The CML SUN study surveyed 361 CML patients and 198 physicians and found gaps in shared decision-making during treatment selection.
Chronic myeloid leukemia (CML) treatment decisions could significantly benefit from an increased level of shared decision-making between physicians and patients, according to the latest findings from the CML SUN study presented at the EHA 2023 Congress.
- Patients aim to maintain or improve their quality of life, manage adverse effects, and halt disease progression.
- 39%-43% of patients indicated that their physician only described one treatment option, while only 19%-26% of patients reported a joint decision-making process.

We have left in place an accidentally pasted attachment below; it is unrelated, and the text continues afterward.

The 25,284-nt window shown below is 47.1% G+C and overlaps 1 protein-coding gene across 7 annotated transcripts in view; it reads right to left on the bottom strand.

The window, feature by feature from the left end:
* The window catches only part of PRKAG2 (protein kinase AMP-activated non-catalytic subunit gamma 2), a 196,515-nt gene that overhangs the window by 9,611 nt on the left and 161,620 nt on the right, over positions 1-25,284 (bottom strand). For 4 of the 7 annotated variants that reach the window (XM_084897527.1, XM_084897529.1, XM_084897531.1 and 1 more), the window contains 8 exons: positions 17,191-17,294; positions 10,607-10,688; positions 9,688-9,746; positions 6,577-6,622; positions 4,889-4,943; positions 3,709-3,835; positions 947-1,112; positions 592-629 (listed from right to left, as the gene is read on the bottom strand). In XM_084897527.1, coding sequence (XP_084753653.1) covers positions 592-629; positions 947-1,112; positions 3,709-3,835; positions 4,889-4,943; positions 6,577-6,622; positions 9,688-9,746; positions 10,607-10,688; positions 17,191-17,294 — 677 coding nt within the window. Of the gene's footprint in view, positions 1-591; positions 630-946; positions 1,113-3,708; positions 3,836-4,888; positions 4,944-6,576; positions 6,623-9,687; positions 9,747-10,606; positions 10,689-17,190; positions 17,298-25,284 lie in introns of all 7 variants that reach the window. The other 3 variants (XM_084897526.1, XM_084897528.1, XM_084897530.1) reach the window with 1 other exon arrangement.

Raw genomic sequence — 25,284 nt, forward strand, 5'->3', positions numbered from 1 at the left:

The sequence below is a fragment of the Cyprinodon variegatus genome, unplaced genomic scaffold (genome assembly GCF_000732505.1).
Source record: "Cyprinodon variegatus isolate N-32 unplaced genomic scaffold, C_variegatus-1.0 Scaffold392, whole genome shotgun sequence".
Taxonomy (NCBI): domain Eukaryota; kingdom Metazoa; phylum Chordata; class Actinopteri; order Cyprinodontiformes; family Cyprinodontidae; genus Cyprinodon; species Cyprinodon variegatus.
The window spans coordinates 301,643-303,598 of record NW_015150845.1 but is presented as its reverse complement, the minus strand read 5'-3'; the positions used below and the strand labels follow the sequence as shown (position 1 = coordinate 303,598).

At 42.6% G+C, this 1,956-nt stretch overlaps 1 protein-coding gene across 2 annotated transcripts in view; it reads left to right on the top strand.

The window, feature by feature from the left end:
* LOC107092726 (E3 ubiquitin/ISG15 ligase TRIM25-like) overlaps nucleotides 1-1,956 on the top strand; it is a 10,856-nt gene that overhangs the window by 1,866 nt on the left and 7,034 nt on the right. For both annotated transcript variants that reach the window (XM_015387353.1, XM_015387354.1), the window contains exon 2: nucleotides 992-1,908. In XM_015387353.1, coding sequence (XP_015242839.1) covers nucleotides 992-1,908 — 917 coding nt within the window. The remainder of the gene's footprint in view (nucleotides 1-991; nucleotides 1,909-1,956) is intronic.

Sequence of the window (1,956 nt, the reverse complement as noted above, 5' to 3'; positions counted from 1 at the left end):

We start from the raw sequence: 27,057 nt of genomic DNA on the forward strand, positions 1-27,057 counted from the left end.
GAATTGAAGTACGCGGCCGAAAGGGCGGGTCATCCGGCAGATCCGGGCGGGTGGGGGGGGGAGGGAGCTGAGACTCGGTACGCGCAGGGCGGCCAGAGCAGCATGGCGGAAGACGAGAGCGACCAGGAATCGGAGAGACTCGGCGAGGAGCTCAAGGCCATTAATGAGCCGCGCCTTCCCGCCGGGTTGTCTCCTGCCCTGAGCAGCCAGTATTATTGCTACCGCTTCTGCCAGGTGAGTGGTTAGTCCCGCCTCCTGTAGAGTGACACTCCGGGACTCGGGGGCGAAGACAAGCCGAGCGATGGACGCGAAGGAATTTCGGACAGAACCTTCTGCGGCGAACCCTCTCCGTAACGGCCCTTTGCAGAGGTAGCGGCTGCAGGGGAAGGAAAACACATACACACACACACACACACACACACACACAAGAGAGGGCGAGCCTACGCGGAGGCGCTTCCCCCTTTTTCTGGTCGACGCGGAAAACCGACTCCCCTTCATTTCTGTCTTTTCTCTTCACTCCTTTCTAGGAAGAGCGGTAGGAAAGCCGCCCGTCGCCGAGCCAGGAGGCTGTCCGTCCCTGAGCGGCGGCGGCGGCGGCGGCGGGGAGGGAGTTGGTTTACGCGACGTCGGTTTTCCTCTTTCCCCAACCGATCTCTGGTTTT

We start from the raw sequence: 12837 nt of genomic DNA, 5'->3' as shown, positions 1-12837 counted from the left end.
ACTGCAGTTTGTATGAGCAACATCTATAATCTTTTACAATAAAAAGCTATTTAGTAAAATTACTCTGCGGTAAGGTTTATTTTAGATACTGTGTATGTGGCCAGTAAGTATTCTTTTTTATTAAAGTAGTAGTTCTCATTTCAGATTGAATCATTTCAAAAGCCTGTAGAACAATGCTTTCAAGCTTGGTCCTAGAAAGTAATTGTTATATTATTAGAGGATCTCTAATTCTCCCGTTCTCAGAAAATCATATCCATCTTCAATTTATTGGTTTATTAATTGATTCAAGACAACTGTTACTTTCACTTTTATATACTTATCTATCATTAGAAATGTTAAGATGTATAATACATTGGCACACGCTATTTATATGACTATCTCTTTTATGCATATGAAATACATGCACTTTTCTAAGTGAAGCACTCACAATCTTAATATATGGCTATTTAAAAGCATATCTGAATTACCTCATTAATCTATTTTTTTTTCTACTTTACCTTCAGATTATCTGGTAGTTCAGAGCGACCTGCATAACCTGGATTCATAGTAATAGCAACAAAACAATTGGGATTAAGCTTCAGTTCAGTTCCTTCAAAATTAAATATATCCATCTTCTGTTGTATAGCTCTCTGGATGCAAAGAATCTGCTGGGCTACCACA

- Despite 69% of physicians stating that they inform patients about treatment options, 48%-66% only provide information about one treatment option.
- 44%-48% of physicians reported making treatment decisions with minimal patient input. 74% of physicians see themselves as the ultimate decision-makers.
- Although most patients and physicians are satisfied with the efficacy of current treatments, many patients reported that their treatments impacted their quality of life.
- Patients reported physical (78%) and emotional (69%) fatigue, reduced ability to exercise (66%), and stress about whether the treatment was effective (58%).
- The CML SUN study findings underscore the need for shared decision-making in CML treatment, balancing efficacy and tolerability. There appears to be a lack of patient empowerment in the treatment decision process.
Hematology/Oncology Further Reading
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